Online instruction covers topics that work well with the format, such as kitchen product and equipment identification, culinary terms and sanitation guidelines. Students need only a Web browser and free video player to use the program, which they access via password from any Internet-enabled computer.

John Barkley, new media and curriculum manager at the CIA’s Greystone campus in St. Helena, Calif., says the institute continues to explore additional avenues for e-learning. He recommends that developers of such programs incorporate a variety of elements such as streaming video, discussion boards and chat rooms to keep the experience interactive.

“If you’re just putting pictures and text on a Web site, you’re doing little more than reprinting a book online,” he says.

Foodservice operators across all segments cite a litany of advantages that comes with computer-based training, from time and cost savings to improved accountability.

“It’s a great way to touch a lot of employees without having an actual trainer teach every single person,” says Debbie Juengst, director of training at Oak Park, Ill.-based Flat Top Grill. “It also helps you maintain consistent training. If you have a staff of 100 or 1,000, you know every person is receiving the same information.”

Budget constraints have prevented the seven-unit Asian-themed casual concept from adopting such technology, but “it is definitely something we’re looking at,” Juengst says.

According to NRAEF’s Poulos, greater penetration of essential sanitation information is the most important benefit of the organization’s recent launch of its online ServSafe program. Users can access the program at any time from an Internet-connected computer, and simply click to purchase a course. Companies looking to provide group access for employees may buy multiple user IDs.

“It gives workers the flexibility to learn at their own pace. It definitely brings a lot of efficiencies to the training process,” Poulos says.

Currently, ServSafe is available online only for managers. Food-safety regulations still require students to take the final exam in a proctored environment, but the foundation already has developed an online version for future use, says John Nocera, chief financial officer and senior vice president of finance and operations.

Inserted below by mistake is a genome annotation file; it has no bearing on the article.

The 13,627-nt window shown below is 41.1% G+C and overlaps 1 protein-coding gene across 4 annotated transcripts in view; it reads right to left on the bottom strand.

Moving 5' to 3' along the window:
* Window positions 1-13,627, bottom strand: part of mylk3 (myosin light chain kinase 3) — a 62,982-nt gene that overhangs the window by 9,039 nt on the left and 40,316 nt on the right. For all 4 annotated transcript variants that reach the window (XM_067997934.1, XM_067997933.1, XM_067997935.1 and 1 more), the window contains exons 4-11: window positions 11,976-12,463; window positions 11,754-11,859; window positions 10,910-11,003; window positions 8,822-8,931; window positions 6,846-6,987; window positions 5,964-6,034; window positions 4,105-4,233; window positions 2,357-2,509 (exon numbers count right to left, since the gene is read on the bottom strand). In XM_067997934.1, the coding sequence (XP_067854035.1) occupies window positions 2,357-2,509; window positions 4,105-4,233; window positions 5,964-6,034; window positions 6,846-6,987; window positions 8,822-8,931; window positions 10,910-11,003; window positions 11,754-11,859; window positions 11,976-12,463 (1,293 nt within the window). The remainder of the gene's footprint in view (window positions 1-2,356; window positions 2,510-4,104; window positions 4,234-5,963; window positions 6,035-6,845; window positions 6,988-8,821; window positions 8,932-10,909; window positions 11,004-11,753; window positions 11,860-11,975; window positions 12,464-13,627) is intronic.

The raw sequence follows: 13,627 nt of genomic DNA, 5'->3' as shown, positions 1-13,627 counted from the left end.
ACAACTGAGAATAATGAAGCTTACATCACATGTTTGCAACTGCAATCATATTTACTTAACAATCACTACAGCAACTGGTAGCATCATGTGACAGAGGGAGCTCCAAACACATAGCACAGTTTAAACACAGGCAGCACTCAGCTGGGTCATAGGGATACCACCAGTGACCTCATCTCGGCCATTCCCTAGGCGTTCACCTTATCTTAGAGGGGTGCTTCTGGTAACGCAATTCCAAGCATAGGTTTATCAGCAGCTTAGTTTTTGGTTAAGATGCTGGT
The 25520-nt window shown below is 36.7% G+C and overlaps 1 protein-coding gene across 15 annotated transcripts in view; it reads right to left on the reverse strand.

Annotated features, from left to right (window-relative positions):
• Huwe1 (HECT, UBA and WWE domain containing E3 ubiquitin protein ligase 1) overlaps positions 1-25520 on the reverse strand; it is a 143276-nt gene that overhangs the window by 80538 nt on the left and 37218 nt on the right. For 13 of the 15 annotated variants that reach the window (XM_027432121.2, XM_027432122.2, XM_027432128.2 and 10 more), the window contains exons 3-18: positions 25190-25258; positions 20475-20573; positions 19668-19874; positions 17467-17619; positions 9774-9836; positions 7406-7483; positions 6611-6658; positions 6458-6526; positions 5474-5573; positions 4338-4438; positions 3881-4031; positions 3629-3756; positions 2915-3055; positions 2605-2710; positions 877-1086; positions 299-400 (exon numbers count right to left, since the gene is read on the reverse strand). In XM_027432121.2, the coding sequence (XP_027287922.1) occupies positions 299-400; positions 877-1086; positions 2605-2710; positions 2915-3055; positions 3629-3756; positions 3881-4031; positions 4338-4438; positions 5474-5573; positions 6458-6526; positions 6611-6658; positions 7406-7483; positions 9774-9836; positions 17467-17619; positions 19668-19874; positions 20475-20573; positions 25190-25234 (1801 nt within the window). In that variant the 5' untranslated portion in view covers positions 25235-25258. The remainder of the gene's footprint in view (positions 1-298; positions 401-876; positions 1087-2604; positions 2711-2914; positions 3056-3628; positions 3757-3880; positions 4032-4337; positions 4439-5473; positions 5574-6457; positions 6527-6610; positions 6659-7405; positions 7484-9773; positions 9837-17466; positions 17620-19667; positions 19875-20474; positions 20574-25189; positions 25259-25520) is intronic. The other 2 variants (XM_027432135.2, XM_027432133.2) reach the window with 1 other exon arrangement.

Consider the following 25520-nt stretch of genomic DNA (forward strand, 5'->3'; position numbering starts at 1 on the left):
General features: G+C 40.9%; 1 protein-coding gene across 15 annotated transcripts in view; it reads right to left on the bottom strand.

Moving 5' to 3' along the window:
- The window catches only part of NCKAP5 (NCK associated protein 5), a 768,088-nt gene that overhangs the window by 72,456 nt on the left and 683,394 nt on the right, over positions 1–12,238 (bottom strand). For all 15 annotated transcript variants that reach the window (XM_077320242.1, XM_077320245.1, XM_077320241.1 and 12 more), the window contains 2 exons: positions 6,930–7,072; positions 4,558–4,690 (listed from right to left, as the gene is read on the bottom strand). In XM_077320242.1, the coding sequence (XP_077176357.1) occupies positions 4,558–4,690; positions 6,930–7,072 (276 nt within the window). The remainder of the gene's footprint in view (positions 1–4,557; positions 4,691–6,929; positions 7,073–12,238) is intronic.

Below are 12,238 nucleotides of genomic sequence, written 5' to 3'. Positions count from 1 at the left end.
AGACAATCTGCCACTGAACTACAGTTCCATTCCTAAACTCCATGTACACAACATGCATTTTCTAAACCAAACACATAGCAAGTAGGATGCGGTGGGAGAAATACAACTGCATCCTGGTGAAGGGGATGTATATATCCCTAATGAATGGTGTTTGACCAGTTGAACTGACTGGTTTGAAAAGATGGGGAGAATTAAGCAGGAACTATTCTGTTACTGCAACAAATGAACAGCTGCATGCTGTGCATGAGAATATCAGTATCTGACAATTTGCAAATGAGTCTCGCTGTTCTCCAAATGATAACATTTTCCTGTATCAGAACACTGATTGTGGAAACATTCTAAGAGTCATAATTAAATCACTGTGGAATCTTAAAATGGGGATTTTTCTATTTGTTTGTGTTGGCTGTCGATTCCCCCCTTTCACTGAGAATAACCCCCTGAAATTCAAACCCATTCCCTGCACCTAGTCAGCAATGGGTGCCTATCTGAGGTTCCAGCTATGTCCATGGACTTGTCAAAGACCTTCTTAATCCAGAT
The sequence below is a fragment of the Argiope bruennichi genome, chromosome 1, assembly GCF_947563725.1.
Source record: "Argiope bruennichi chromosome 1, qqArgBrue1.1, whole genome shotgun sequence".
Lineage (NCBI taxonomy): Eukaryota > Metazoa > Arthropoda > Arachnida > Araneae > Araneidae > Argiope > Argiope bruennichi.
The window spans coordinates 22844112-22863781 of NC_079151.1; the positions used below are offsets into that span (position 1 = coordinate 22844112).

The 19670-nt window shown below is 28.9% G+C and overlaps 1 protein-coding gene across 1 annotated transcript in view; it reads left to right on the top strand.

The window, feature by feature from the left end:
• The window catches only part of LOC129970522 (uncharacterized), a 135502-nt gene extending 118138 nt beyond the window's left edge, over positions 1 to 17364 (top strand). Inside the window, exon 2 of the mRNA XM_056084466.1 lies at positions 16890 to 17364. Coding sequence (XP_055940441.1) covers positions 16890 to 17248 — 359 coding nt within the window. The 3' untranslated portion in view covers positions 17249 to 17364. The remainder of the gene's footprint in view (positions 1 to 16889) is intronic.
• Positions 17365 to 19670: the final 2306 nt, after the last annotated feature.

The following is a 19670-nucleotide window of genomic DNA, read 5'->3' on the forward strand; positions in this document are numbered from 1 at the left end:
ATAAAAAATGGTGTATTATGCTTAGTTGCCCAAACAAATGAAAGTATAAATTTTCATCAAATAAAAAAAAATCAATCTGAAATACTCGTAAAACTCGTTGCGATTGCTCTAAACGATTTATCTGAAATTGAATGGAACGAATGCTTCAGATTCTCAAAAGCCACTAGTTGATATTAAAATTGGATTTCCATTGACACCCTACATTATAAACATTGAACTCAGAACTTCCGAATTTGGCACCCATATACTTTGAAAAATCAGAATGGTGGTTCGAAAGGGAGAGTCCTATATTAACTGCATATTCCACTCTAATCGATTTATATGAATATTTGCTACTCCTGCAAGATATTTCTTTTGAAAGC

Tracking and accountability functions also rank high among e-learning’s benefits. In Captain D’s program, employee scores are posted on the corporate server, allowing managers to monitor progress and pinpoint areas that need work. Sonic’s online modules allow the company to gauge effectiveness via pre- and post-testing for each section.

Another advantage is the ability to communicate quickly and update information easily. “If we had a procedure change in the past, we’d reproduce it 2,500 times on video and mail them out,” says Sonic’s Prem. “Now we make one change and the whole networked system gets the update.”

Online distribution also decreases general and administrative costs incurred when storing and shipping materials such as videos and manuals, she notes.

At Red Lobster, computer-based training saves time and gives employees autonomy, says Director of Operations Development Randy Babitt. The Orlando, Fla.-based chain recently introduced a Web-based application that teaches employees to navigate the company’s intranet. Employees who complete the program can check their schedules online, request time off up to 90 days in advance and send messages to managers and co-workers.

Red Lobster also rolled out Web-based training that instructs employees how to use its human-resource applications. Workers can then access their own employee data for activities such as making W-4 changes and signing up for direct deposit without involving a third party.

As did predecessors such as computerized POS systems and electronic paging systems, computer-based foodservice training still faces an uphill battle. Employees’ natural resistance to the unknown often proves a difficult challenge, especially regarding technology they may not understand. A desire to retain the human element of training also can play a role.

Jimmy John Liautaud, founder of Elgin, Ill.-based Jimmy John’s Gourmet Sandwiches, says a dependence on computers disconnects employees from their job serving customers. “We hold our people to very high standards,” he says. “I’ve got to show these workers what our standards are, and the only way I can do that is live.”

Claudia Carr, director of people development for Consolidated Restaurant Operations Inc. (CRO), a Mercer Island, Wash.-based multiconcept operator, also favors a people-centered approach. Managers at CRO prefer interacting with each other to the more solitary style of e-learning, she says.

Aside from these concerns, costs are prohibitive for some operations, while varying ranges of computer literacy among staff present an obstacle for others. Language barriers create additional stumbling blocks, leading many operators to create programs in both English and Spanish.

Despite such challenges, most expect computer-based training to find its way into mainstream foodservice.

“There is a cost involved, but we believe it will improve employees’ experience in the restaurant and result in reduced turnover and stronger retention,” says Red Lobster’s Babitt. “If it does that, it will pay for itself.”